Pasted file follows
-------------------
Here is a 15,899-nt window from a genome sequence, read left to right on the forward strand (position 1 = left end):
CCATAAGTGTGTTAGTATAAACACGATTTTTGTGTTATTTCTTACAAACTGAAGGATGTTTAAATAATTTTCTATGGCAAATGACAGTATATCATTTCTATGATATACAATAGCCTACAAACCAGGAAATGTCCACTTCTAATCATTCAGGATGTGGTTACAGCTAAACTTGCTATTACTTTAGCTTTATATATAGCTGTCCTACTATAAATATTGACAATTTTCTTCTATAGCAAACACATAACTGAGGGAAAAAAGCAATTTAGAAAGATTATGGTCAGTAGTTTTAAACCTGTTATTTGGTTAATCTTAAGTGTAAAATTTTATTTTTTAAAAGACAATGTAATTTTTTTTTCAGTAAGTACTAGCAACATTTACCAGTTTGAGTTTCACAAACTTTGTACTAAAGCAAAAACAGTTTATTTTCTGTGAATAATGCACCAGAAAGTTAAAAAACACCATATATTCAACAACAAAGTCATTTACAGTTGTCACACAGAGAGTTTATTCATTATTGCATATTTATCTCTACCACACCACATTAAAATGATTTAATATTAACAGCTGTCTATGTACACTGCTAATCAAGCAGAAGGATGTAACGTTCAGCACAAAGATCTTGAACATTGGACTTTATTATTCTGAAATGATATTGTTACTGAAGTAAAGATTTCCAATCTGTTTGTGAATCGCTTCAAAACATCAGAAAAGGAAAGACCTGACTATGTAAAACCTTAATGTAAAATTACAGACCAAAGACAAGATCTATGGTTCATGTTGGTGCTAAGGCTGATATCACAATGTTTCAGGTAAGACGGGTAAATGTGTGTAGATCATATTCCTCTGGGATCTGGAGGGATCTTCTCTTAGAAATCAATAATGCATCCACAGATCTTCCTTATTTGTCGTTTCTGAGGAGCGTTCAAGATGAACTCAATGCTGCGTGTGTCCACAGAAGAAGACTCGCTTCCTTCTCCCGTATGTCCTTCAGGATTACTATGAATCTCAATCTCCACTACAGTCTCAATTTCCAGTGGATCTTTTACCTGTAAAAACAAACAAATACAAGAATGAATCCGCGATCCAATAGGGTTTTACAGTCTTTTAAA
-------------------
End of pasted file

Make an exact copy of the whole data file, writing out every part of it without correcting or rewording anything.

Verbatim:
Here is a 15,899-nt window from a genome sequence, read left to right on the forward strand (position 1 = left end):
CCATAAGTGTGTTAGTATAAACACGATTTTTGTGTTATTTCTTACAAACTGAAGGATGTTTAAATAATTTTCTATGGCAAATGACAGTATATCATTTCTATGATATACAATAGCCTACAAACCAGGAAATGTCCACTTCTAATCATTCAGGATGTGGTTACAGCTAAACTTGCTATTACTTTAGCTTTATATATAGCTGTCCTACTATAAATATTGACAATTTTCTTCTATAGCAAACACATAACTGAGGGAAAAAAGCAATTTAGAAAGATTATGGTCAGTAGTTTTAAACCTGTTATTTGGTTAATCTTAAGTGTAAAATTTTATTTTTTAAAAGACAATGTAATTTTTTTTTCAGTAAGTACTAGCAACATTTACCAGTTTGAGTTTCACAAACTTTGTACTAAAGCAAAAACAGTTTATTTTCTGTGAATAATGCACCAGAAAGTTAAAAAACACCATATATTCAACAACAAAGTCATTTACAGTTGTCACACAGAGAGTTTATTCATTATTGCATATTTATCTCTACCACACCACATTAAAATGATTTAATATTAACAGCTGTCTATGTACACTGCTAATCAAGCAGAAGGATGTAACGTTCAGCACAAAGATCTTGAACATTGGACTTTATTATTCTGAAATGATATTGTTACTGAAGTAAAGATTTCCAATCTGTTTGTGAATCGCTTCAAAACATCAGAAAAGGAAAGACCTGACTATGTAAAACCTTAATGTAAAATTACAGACCAAAGACAAGATCTATGGTTCATGTTGGTGCTAAGGCTGATATCACAATGTTTCAGGTAAGACGGGTAAATGTGTGTAGATCATATTCCTCTGGGATCTGGAGGGATCTTCTCTTAGAAATCAATAATGCATCCACAGATCTTCCTTATTTGTCGTTTCTGAGGAGCGTTCAAGATGAACTCAATGCTGCGTGTGTCCACAGAAGAAGACTCGCTTCCTTCTCCCGTATGTCCTTCAGGATTACTATGAATCTCAATCTCCACTACAGTCTCAATTTCCAGTGGATCTTTTACCTGTAAAAACAAACAAATACAAGAATGAATCCGCGATCCAATAGGGTTTTACAGTCTTTTAAA